We're unable to sign you in at this time. Please try again in a few minutes.
We were able to sign you in, but your subscription(s) could not be found. Please try again in a few minutes.
There may be a problem with your account. Please contact the AMA Service Center to resolve this issue.
Contact the AMA Service Center:
Telephone: 1 (800) 262-2350 or 1 (312) 670-7827  *   Email: subscriptions@jamanetwork.com
Error Message ......
In This Issue of JAMA |

Highlights FREE

JAMA. 2013;310(2):117-119. doi:10.1001/jama.2013.5196.
Text Size: A A A
Published online


To examine how different financial incentives between Medicare Advantage and Medicare fee-for-service (FFS) reimbursement structures might influence cardiovascular procedure use, Matlock and colleagues analyzed data from 878 339 Medicare Advantage patients and 5 013 650 Medicare FFS patients across 32 hospital referral regions in 12 states. The authors found that patients enrolled in Medicare Advantage programs had lower rates of angiography and percutaneous coronary intervention procedures than those enrolled in Medicare FFS. Substantial and similar geographic variation in procedure rates was observed among patients in both Medicare Advantage and Medicare FFS programs. In an Editorial, Krumholz discusses steps to ensure high-quality, patient-centered decision making.

Related Editorial

To examine whether differences in the per capita rates of cardiac catheterization in New York State and Ontario, Canada, are due to a difference in the burden of coronary artery disease (CAD) or a difference in patient selection for the procedure, Ko and colleagues analyzed registry data from 18 114 New York patients and 54 933 Ontario patients who underwent elective cardiac catheterization. The authors found that patients in Ontario were significantly more likely to have obstructive CAD than patients in New York and that a higher percentage of New York patients with a low predicted probability of CAD underwent catheterization.

Related Editorial

Observational data suggest there is an inverse association between soy consumption and prostate cancer risk. In a randomized, placebo-controlled trial that enrolled 177 men at high risk of prostate cancer recurrence after radical prostatectomy, Bosland and colleagues found that daily consumption of a soy protein–based supplement for 2 years after radical prostatectomy did not reduce or delay the rate of biochemical recurrence.

Low serum levels of 25-hydroxyvitamin D have been associated with increased risk of coronary heart disease (CHD) in white populations. Robinson-Cohen and colleagues analyzed data from 6436 participants in the Multi-Ethnic Study of Atherosclerosis who were free of known cardiovascular disease at baseline and found that lower serum vitamin D concentration was associated with an increased risk of incident CHD events among study participants who were white or Chinese but who were not black or Hispanic during a median 8.5 years’ follow-up. In an Editorial, Norris and Williams discuss the study findings and questions to explore in future research of the relationship between race, ethnicity, vitamin D and CHD.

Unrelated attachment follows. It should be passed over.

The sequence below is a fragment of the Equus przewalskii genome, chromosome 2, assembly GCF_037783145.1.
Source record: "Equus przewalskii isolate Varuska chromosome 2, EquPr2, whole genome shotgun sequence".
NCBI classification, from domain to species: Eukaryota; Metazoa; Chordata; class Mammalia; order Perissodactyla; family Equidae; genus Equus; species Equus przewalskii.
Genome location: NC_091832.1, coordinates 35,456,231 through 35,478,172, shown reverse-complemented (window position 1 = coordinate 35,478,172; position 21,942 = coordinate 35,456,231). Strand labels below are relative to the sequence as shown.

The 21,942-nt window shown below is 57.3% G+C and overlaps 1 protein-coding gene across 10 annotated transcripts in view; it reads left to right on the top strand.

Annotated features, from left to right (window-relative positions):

Related Editorial


Percutaneous coronary intervention (PCI) with stent placement is the most commonly performed coronary revascularization procedure. Brilakis and colleagues reviewed the contemporary literature on optimal medical therapy after PCI and found that dual antiplatelet therapy with aspirin and a P2Y12 inhibitor reduces the risk of stent thrombosis and subsequent cardiovascular events after PCI (number needed to treat 33-53) and is the current standard of care. Aspirin should be administered indefinitely, whereas the P2Y12 inhibitor is usually administered for 12 months. Adjustments in therapy are appropriate for patients at high risk of bleeding, such as patients who need warfarin. Routine platelet function or genetic testing is not recommended.

A 43-year-old Asian man reports a 6-month history of generalized nonpuritic, nonpainful papules and nodules. Microscopy of a biopsied lesion reveals foamy histiocytes with emperipolesis (engulfed lymphocytes) in the dermis. What would you do next?



Also Meets CME requirements for:
Browse CME for all U.S. States
Accreditation Information
The American Medical Association is accredited by the Accreditation Council for Continuing Medical Education to provide continuing medical education for physicians. The AMA designates this journal-based CME activity for a maximum of 1 AMA PRA Category 1 CreditTM per course. Physicians should claim only the credit commensurate with the extent of their participation in the activity. Physicians who complete the CME course and score at least 80% correct on the quiz are eligible for AMA PRA Category 1 CreditTM.
Note: You must get at least of the answers correct to pass this quiz.
Please click the checkbox indicating that you have read the full article in order to submit your answers.
Your answers have been saved for later.
You have not filled in all the answers to complete this quiz
The following questions were not answered:
Sorry, you have unsuccessfully completed this CME quiz with a score of
The following questions were not answered correctly:
Commitment to Change (optional):
Indicate what change(s) you will implement in your practice, if any, based on this CME course.
Your quiz results:
The filled radio buttons indicate your responses. The preferred responses are highlighted
For CME Course: A Proposed Model for Initial Assessment and Management of Acute Heart Failure Syndromes
Indicate what changes(s) you will implement in your practice, if any, based on this CME course.


Some tools below are only available to our subscribers or users with an online account.

0 Citations

Related Content

Customize your page view by dragging & repositioning the boxes below.